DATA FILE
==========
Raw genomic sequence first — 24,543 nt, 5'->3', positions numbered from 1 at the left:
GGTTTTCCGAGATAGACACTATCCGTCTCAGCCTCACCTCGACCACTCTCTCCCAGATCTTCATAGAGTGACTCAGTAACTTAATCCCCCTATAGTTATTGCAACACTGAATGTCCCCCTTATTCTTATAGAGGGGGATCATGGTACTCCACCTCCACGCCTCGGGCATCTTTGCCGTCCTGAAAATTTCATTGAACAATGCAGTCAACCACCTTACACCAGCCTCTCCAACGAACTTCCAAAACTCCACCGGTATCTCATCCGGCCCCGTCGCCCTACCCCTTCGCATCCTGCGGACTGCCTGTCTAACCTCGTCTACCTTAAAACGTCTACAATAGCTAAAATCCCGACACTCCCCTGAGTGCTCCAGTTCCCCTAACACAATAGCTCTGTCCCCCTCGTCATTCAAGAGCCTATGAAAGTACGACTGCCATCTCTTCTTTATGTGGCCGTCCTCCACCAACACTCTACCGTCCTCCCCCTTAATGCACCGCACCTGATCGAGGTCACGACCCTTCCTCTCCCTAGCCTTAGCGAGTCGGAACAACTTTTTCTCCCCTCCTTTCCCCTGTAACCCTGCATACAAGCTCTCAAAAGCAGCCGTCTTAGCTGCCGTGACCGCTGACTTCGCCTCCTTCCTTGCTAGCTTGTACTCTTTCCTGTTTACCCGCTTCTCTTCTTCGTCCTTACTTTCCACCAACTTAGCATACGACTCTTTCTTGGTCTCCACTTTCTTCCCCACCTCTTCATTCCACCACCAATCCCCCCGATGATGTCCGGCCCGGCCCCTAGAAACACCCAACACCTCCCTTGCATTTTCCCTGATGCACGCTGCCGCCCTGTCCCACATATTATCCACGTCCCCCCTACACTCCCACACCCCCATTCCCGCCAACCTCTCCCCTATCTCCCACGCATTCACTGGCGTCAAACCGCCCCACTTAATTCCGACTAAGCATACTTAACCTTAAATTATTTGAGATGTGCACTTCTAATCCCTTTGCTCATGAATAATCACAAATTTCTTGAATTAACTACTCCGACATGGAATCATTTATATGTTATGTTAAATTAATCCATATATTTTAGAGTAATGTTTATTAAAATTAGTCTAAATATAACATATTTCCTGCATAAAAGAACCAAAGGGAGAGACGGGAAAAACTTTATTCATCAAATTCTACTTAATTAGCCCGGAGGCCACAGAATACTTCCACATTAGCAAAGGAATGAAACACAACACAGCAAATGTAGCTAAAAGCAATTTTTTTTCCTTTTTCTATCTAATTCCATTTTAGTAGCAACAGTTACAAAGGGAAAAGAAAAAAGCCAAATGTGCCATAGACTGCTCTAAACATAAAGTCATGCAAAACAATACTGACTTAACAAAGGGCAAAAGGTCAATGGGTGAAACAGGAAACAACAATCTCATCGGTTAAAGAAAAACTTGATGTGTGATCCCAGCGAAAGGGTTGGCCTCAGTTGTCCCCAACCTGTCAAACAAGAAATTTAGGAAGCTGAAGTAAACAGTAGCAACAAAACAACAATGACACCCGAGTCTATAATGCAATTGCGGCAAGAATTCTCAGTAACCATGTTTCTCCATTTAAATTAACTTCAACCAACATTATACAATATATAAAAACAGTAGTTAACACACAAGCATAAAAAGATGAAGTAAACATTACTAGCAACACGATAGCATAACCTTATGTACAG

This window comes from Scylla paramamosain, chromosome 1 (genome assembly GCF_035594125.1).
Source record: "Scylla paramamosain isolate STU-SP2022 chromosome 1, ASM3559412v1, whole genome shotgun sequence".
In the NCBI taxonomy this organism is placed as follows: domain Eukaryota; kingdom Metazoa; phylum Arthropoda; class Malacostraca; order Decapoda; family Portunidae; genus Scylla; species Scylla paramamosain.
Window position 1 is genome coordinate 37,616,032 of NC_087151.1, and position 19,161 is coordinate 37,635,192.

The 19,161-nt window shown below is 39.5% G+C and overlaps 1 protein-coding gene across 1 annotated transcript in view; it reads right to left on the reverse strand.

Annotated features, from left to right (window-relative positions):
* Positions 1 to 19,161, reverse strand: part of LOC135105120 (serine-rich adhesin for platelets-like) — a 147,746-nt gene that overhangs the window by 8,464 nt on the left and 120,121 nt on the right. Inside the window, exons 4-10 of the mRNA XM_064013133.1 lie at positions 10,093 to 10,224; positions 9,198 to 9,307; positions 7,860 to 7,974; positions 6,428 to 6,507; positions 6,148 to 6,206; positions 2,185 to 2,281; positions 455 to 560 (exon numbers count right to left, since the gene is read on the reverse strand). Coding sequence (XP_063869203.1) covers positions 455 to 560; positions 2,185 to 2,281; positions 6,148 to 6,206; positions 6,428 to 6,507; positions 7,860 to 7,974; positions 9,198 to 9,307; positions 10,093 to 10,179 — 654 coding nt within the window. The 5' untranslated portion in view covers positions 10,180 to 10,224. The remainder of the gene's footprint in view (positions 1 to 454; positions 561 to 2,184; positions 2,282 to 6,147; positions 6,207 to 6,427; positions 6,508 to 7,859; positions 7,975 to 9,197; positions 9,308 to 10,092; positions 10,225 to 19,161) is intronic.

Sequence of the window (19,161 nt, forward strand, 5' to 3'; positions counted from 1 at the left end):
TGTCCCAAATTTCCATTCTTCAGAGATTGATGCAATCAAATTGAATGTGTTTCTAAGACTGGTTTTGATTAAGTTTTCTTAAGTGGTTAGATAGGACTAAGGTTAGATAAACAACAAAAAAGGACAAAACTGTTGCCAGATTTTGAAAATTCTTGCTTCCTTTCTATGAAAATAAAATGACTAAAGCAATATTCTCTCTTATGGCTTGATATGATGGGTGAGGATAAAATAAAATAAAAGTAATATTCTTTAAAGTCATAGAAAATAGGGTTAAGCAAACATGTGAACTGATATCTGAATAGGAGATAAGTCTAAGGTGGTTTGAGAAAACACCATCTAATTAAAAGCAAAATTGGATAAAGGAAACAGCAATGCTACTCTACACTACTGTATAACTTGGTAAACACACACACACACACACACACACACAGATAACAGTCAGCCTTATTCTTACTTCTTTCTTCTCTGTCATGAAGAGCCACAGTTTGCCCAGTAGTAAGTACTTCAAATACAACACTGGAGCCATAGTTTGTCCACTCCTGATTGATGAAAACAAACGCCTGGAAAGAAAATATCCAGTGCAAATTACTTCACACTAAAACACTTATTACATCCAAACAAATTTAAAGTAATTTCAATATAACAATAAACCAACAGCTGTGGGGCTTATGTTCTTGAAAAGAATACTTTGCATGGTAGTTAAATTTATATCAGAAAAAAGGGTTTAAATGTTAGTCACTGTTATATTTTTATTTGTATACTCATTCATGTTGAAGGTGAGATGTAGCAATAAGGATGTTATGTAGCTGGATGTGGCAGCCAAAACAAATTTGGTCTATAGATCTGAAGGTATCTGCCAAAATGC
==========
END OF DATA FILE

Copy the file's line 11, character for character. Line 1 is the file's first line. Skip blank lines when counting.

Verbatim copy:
TGTCCCAAATTTCCATTCTTCAGAGATTGATGCAATCAAATTGAATGTGTTTCTAAGACTGGTTTTGATTAAGTTTTCTTAAGTGGTTAGATAGGACTAAGGTTAGATAAACAACAAAAAAGGACAAAACTGTTGCCAGATTTTGAAAATTCTTGCTTCCTTTCTATGAAAATAAAATGACTAAAGCAATATTCTCTCTTATGGCTTGATATGATGGGTGAGGATAAAATAAAATAAAAGTAATATTCTTTAAAGTCATAGAAAATAGGGTTAAGCAAACATGTGAACTGATATCTGAATAGGAGATAAGTCTAAGGTGGTTTGAGAAAACACCATCTAATTAAAAGCAAAATTGGATAAAGGAAACAGCAATGCTACTCTACACTACTGTATAACTTGGTAAACACACACACACACACACACACACACAGATAACAGTCAGCCTTATTCTTACTTCTTTCTTCTCTGTCATGAAGAGCCACAGTTTGCCCAGTAGTAAGTACTTCAAATACAACACTGGAGCCATAGTTTGTCCACTCCTGATTGATGAAAACAAACGCCTGGAAAGAAAATATCCAGTGCAAATTACTTCACACTAAAACACTTATTACATCCAAACAAATTTAAAGTAATTTCAATATAACAATAAACCAACAGCTGTGGGGCTTATGTTCTTGAAAAGAATACTTTGCATGGTAGTTAAATTTATATCAGAAAAAAGGGTTTAAATGTTAGTCACTGTTATATTTTTATTTGTATACTCATTCATGTTGAAGGTGAGATGTAGCAATAAGGATGTTATGTAGCTGGATGTGGCAGCCAAAACAAATTTGGTCTATAGATCTGAAGGTATCTGCCAAAATGC